From D.C. it was cross country to San Francisco for a little bit of East coast. SF is a bit on the touristy side, but we kinda knew it would be like that so we donned our tourist garb and got out amongst it. Of course one of the SF essentials is riding the cable car hanging off the side and taking in the vista that is the magnificent Golden Gate Bridge. However the vista wasn’t quite enough for these two active kiwis, so we hired some bikes and rode across it to a small village on the other side of the harbour.
Since we were unable to make it to a baseball game in New York we went along to see the SF Giants play at Giant Stadium. The stadium itself was fantastic and looked right out over SF Bay. Of course we had the best seats in the house, they were right up the top… the locals call them the nose bleed seats (who would know why?). Anyway we decided to toe the line and support the home team who managed to blow a 5 run lead in the final two innings to lose by 3. Oh well, we did get to see the mystical Barry Bonds hit a homer.
Can I just say while we are talking about the Giants, that baseball fans (whilst slightly obsessive) put rugby fans to shame in NZ. We had brought some Yankees caps in NY and made the fatal mistake of both wearing them one day in San Fran. Well…you would have thought we were holding large “we hate San Francisco” banners. We got dark looks, snide comments, openly questioned as to our loyalty, but we did get one call out of a car from some Yankees fans yelling out “go Yankees”. I actually felt a bit sorry for Yankees fans, I think they may get the same treatment as Aucklanders do from the rest of NZ.
After San Fran we jumped on the train towards Seattle with a stop midway at a randomly chosen small town called Klamath Falls (which unlike the name suggests does not actually have a waterfall). Klamath was quite a contrast to San Fran and served as another example of how varied the States can be. It would be fair to say that there is not a lot to do there, it’s a real country town. However, we did manage to get a taste of small town America by dropping into the County Fair and we also stayed with a lovely couple who gave us a taste of small town hospitality.
The real draw card of Klamath Falls is that it is a stones through from one of the best National Parks in the States, Crater Lake National Park. Needless to say we spent the good part of two days driving round the lake, hiking up for a view over it and hiking down to it.
Seattle has been the surprise city of our entire trip. We hadn’t expected much at all and in fact it was really just a gateway into Canada. We didn’t in fact know that it was home to the most spectacular markets and it just happened to be the 100th anniversary of the markets over the couple of days that we were in town. This meant there was plenty of free stuff being handed round, which we all now is a pretty good start to anything.
The highlight of the markets are the fish tossing stand where guys throw huge Salmon to each other over about a 5m distance without letting one slide at all. I wouldn’t recommend trying this at your local supermarket. Then there is of course the first Starbucks café. It is actually kinda cute and kwirky, just the way you want your café to be and much unlike the franchised crap that they have managed to put out in every other location around the world.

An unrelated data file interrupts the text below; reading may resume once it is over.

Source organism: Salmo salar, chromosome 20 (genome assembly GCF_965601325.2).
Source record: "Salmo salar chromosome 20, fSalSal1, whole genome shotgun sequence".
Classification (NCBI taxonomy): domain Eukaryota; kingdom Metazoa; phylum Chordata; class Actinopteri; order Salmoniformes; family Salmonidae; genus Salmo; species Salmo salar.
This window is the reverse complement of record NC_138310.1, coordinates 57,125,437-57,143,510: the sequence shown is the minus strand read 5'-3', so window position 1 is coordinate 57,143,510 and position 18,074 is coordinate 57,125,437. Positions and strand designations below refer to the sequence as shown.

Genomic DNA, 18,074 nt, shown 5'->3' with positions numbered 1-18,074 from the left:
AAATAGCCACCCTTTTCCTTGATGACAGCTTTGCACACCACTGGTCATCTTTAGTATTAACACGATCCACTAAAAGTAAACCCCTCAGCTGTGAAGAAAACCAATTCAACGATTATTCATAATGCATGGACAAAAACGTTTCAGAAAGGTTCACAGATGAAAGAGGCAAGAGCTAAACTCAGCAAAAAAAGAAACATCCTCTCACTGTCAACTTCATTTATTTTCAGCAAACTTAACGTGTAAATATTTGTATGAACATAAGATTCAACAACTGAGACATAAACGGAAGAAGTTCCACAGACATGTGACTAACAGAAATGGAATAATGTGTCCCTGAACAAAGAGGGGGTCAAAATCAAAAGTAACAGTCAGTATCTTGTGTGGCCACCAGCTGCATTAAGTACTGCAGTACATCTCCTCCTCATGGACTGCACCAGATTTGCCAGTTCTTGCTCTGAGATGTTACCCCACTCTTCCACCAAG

To be fair, most of our time in Seattle was spent hanging out at the markets with a fellow kiwi who we bumped into. She is currently living in Tokyo so we were all able to entertain ourselves with each others accents and stories from home.
I have to disagree with Kel here, the highlight of the markets was not the fish tossing but rather the enormous birthday cake in honour of the Market’s 100th birthday, which I generously offered to help them finish.
Kel has been to Canada before, but as it was the first time for me he acted as a bit of a tour guide. We started off in Victoria then made our way across to Pender Island, a smaller island off Vancouver Island. Pender Island proved to be a true remote getaway, with one taxi driver, no public transport and 3 places on the whole island to eat. It is also worth mentioning (as the locals frequently point out to you) that they have an international disc (Frisbee) golf course through a forest, which actually proved to be wicked (or so I’ve realized since being away sounds like “wucked” in the Kiwi accent)..
After Pender Island we headed to Vancouver. It’s quite amazing just how close you can get to the outdoors from the city and we had a great time hiking and kayaking at some beautiful spots only a bus ride away from the central city. Kel insisted that I do the infamous “Grind” hike which I had heard so much about. It is straight up for an hour (yes, that’s no flat and no downhill) and although I hated it all the way up, it felt pretty good when we got to the top.
We’ve now hit Calgary and are now in the process of all sorts of boring things like flat hunting, getting jobs and lining up to get IRD numbers. We didn’t get off to a particularly good start, the person we had arranged accommodation with for our first week didn’t show and wouldn’t answer their phone so we were literally in a new city with nowhere to stay! We are now glad to be out of hostels and looking forward to the challenges of living in a new city for a wee while. Will keep you posted.